Heather: A love story between a human and a robot, I love it! How did you come up with such a concept?
Cassandra: I’ve always loved robots and robot stories, so it was only a matter of time before I wrote something robot-centric. Around the time I started the book, I was interested in some of the tropes of Gothic fiction, like a big “haunted” house in the woods, an innocent woman, and an emotionally detached love interest. Somehow or another — my process always gets hazy around this point — the two concepts melded together into Mad Scientist’s Daughter.
Heather: I love that you melded two concepts together, too cool! This novel is set in a collapsing future America. Can you tell us a bit more about that?
Cassandra: In the novel’s history, a series of environmental disasters threatened to wipe out the earth’s population. At the point the story takes place, civilization has more or less been rebuilt, but America is no longer a super power — although this fact doesn’t have much effect on the characters’ day-to-day lives. I liked the idea of a world that was old-fashioned and futuristic at the same time, so that’s what I was going for in Mad Scientist’s Daughter.
Heather: Old fashioned and futuristic, sounds challenging. Is this a stand alone novel? And if so, what do you have in the works?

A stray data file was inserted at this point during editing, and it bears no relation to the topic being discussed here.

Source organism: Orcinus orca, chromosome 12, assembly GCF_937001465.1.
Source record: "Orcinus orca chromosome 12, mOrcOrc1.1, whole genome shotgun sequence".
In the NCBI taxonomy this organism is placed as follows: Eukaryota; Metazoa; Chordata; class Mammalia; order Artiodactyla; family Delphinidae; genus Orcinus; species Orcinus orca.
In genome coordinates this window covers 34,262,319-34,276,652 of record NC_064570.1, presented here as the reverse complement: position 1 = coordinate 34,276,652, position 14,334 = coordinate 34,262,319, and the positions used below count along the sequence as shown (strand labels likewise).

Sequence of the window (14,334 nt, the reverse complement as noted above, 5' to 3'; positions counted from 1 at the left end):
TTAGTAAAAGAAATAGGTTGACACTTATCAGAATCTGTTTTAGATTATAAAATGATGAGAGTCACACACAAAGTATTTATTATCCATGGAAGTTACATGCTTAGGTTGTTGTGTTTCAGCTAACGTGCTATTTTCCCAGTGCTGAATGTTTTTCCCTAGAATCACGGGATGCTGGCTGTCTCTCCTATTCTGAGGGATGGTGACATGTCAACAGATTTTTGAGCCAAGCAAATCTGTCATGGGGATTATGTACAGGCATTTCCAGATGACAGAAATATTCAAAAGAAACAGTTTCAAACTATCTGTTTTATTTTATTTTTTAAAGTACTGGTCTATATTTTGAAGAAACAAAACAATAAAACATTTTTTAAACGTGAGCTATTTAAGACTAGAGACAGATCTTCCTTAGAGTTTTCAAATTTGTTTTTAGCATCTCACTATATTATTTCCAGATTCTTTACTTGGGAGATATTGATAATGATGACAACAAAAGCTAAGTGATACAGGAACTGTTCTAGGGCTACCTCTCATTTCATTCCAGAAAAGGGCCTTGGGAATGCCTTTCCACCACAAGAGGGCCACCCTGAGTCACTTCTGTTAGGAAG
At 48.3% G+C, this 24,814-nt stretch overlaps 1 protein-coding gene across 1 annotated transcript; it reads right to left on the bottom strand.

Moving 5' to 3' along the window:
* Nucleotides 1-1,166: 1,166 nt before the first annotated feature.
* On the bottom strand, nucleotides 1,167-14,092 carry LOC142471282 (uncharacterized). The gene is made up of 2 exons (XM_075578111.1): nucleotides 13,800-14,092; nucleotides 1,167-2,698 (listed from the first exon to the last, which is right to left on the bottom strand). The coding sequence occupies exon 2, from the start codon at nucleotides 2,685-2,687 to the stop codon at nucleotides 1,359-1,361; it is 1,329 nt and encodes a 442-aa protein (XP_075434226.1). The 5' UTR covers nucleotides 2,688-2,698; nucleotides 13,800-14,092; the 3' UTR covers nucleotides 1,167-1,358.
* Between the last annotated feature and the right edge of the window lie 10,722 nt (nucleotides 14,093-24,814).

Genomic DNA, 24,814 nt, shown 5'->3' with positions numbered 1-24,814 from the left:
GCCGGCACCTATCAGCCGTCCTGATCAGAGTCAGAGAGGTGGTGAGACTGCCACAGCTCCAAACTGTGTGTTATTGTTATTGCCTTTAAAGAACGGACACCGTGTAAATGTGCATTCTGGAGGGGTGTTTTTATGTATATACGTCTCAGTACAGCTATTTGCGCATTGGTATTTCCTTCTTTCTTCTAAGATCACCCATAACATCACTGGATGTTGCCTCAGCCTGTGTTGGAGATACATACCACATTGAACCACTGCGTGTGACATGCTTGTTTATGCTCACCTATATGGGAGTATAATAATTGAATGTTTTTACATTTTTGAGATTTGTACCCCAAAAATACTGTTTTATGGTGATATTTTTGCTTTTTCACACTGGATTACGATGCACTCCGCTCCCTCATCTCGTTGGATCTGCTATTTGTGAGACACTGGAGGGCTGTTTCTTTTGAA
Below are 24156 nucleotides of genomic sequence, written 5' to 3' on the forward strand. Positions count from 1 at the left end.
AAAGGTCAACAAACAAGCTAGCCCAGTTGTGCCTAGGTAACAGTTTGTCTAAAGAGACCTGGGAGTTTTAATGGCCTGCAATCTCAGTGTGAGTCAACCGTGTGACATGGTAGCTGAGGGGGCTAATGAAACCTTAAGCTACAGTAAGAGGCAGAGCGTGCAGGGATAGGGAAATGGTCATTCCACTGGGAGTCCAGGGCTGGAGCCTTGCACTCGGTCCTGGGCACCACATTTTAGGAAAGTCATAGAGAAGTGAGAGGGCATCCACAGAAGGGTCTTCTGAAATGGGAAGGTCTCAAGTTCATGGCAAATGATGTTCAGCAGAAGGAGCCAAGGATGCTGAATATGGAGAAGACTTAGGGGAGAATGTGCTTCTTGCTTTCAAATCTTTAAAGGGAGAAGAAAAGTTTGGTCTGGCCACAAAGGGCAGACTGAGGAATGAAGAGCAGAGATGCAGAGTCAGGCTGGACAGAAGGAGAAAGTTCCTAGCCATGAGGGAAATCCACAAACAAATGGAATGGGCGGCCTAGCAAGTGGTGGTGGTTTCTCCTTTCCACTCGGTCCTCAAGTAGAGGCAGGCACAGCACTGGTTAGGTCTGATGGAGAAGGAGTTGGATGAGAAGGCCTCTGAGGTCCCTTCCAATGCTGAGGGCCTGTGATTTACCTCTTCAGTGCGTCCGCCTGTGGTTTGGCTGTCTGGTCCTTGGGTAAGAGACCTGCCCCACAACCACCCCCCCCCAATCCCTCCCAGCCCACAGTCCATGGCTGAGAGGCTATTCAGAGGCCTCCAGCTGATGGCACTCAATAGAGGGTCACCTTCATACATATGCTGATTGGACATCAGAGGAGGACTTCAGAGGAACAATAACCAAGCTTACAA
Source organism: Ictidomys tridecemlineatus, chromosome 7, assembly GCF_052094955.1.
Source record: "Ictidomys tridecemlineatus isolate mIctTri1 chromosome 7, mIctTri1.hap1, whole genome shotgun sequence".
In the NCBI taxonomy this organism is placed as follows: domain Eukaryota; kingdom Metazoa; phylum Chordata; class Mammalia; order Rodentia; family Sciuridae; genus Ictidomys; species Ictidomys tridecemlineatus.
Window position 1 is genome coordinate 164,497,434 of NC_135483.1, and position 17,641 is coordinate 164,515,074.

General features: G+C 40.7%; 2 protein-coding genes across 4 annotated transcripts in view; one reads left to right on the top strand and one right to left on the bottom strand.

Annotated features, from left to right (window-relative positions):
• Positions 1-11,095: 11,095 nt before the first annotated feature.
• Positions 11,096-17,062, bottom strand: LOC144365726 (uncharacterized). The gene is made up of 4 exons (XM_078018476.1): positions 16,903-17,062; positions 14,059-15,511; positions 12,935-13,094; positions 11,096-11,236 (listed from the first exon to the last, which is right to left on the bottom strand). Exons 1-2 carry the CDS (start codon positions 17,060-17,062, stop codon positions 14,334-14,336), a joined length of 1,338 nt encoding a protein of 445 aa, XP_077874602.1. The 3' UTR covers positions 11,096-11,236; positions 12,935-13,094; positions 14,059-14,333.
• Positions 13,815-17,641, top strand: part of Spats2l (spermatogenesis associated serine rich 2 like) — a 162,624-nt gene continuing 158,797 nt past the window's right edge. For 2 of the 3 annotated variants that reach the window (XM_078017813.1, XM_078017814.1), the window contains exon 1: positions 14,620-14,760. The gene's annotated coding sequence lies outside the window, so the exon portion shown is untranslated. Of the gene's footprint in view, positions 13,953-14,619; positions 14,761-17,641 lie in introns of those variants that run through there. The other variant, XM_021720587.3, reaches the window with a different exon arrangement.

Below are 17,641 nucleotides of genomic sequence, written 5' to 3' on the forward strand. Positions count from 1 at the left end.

Cassandra: Mad Scientist’s Daughter is a stand alone novel, although I’m currently working on a couple of new science fiction novels. I don’t want to say too much about them, though! I also have a YA series going, an adventure fantasy made up of a pair of duologies. The first book is call The Assassin’s Curse, and it’s out now, with its follow-up coming in June. The second duology, which takes place in the same world but follows different characters, will be released in 2014.
Heather: Fantastic, plenty to keep us readers busy! What is your writing ritual like (music, snacks, drinks, free-hand or on the computer, etc.)?
Cassandra: I set aside time to write every day. I’m usually working on multiple projects at once — a major project and a minor project. For the minor project I just write 500 words a day, first thing in the morning, before moving on to my major project a little later. When working on my major project, I usually write in 30-45 minute chunks of time, mostly because I don’t like sitting for that long. However, my boyfriend bought a bike desk recently, and I’ve found that I get way more work done on it, mostly because the positioning of the desk part makes it extremely awkward to use my computer’s track pad. Which means I don’t get on the Internet — I just write. So I guess the bike desk is part of my writing ritual now, too!
Heather: I've got to get me one of those! Thanks for dropping by and for sharing info about your novel and your writing life with us. I'm looking forward to reading The Mad Scientist's Daughter. For those of my readers who are as well, here are a few links to find out more: